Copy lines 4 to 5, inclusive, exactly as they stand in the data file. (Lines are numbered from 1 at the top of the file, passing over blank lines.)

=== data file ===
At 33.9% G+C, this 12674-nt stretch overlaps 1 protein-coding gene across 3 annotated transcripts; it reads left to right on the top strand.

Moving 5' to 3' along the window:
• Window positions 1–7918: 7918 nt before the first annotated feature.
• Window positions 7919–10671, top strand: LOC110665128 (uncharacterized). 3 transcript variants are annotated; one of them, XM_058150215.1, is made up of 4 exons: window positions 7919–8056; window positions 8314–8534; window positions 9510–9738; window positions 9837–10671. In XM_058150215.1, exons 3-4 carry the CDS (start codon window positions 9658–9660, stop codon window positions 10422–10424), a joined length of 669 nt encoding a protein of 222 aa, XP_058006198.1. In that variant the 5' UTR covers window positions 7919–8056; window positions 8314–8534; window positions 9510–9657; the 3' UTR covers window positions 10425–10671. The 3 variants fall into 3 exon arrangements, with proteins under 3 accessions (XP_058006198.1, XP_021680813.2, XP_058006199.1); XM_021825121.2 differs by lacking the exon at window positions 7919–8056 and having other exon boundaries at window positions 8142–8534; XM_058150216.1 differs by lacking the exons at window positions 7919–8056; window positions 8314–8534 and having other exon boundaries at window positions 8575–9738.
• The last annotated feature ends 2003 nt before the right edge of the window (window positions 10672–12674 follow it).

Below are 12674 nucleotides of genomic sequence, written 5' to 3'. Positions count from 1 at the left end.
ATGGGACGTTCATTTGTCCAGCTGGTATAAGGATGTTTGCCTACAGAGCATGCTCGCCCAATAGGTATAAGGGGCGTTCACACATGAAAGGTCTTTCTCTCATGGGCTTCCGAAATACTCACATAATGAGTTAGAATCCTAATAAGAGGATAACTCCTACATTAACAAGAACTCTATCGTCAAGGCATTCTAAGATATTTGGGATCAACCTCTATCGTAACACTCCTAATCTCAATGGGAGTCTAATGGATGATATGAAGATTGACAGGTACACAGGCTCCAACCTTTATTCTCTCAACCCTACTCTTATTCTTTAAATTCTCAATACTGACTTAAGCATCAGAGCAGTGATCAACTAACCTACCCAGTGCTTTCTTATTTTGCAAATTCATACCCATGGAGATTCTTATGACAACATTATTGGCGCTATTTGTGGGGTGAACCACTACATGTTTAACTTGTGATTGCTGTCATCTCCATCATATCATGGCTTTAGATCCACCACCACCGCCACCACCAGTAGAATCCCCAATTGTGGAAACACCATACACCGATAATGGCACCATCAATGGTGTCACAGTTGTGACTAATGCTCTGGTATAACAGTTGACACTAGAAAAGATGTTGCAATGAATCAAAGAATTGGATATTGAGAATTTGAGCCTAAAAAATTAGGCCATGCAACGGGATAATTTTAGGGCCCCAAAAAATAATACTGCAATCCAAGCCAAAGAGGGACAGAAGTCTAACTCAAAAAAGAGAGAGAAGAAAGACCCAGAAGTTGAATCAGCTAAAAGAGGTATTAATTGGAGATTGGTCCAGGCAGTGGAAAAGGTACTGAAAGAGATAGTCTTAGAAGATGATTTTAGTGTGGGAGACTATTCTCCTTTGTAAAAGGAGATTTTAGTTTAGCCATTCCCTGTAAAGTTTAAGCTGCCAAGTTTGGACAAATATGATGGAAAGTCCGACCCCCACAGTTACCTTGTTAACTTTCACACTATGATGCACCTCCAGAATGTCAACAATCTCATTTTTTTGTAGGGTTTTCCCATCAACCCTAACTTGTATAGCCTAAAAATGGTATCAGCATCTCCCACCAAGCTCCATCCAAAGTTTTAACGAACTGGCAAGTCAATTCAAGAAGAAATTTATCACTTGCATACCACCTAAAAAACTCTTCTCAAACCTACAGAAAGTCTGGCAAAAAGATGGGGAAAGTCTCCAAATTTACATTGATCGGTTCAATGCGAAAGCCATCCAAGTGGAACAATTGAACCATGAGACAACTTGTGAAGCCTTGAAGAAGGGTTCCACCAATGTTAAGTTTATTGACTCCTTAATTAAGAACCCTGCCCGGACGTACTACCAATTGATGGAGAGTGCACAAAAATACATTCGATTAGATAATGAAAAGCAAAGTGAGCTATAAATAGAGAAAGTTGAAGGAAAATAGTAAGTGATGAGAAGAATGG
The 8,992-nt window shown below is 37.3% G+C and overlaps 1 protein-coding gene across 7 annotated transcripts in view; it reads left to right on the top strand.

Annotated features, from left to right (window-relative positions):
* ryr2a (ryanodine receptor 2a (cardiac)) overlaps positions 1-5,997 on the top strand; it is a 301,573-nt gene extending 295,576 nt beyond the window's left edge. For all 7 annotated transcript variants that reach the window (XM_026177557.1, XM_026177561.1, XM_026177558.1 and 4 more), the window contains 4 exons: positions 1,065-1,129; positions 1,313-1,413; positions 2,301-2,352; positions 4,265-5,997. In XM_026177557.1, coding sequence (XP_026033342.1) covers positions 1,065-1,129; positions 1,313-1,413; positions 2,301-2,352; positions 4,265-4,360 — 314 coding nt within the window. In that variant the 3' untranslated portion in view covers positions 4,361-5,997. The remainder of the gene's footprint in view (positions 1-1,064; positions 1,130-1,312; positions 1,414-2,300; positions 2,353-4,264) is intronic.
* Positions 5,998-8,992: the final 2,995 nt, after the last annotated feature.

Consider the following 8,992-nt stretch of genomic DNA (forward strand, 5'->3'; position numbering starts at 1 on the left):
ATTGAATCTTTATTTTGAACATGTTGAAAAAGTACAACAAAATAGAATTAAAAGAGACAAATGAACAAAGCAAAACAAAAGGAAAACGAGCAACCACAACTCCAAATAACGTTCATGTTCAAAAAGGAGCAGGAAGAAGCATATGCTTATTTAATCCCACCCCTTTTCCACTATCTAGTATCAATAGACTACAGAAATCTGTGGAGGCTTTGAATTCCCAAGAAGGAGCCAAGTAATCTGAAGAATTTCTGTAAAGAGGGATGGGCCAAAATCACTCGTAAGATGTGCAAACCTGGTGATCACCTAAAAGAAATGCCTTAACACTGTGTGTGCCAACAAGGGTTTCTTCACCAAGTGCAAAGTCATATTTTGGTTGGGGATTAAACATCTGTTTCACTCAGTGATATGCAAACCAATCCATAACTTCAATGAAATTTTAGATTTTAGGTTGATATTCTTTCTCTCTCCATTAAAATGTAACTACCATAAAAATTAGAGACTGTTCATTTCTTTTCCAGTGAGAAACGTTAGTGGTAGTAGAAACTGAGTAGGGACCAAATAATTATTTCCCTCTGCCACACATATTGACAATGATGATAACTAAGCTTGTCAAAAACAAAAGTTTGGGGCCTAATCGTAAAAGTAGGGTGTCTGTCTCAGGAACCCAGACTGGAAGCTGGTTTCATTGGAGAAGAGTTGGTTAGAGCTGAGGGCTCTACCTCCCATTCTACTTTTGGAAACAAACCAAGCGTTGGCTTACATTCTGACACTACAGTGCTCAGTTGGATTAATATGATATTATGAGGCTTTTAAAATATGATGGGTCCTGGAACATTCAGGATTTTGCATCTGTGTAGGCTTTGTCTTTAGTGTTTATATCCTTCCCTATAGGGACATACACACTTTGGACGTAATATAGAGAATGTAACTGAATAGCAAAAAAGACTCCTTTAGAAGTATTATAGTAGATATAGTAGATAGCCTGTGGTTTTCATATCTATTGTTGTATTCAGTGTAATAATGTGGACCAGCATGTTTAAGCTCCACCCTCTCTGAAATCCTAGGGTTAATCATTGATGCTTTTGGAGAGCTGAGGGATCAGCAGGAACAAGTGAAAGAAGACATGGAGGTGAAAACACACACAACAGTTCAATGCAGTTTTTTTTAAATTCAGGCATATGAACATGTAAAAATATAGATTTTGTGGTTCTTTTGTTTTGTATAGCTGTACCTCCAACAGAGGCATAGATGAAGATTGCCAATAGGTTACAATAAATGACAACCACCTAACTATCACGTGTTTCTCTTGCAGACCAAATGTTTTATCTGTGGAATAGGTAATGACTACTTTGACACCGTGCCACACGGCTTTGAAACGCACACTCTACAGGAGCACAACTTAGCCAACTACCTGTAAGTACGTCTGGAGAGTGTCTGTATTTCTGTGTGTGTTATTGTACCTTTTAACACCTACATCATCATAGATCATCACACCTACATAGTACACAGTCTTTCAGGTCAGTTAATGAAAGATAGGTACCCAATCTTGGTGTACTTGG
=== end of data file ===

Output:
• Window positions 7919–10671, top strand: LOC110665128 (uncharacterized). 3 transcript variants are annotated; one of them, XM_058150215.1, is made up of 4 exons: window positions 7919–8056; window positions 8314–8534; window positions 9510–9738; window positions 9837–10671. In XM_058150215.1, exons 3-4 carry the CDS (start codon window positions 9658–9660, stop codon window positions 10422–10424), a joined length of 669 nt encoding a protein of 222 aa, XP_058006198.1. In that variant the 5' UTR covers window positions 7919–8056; window positions 8314–8534; window positions 9510–9657; the 3' UTR covers window positions 10425–10671. The 3 variants fall into 3 exon arrangements, with proteins under 3 accessions (XP_058006198.1, XP_021680813.2, XP_058006199.1); XM_021825121.2 differs by lacking the exon at window positions 7919–8056 and having other exon boundaries at window positions 8142–8534; XM_058150216.1 differs by lacking the exons at window positions 7919–8056; window positions 8314–8534 and having other exon boundaries at window positions 8575–9738.
• The last annotated feature ends 2003 nt before the right edge of the window (window positions 10672–12674 follow it).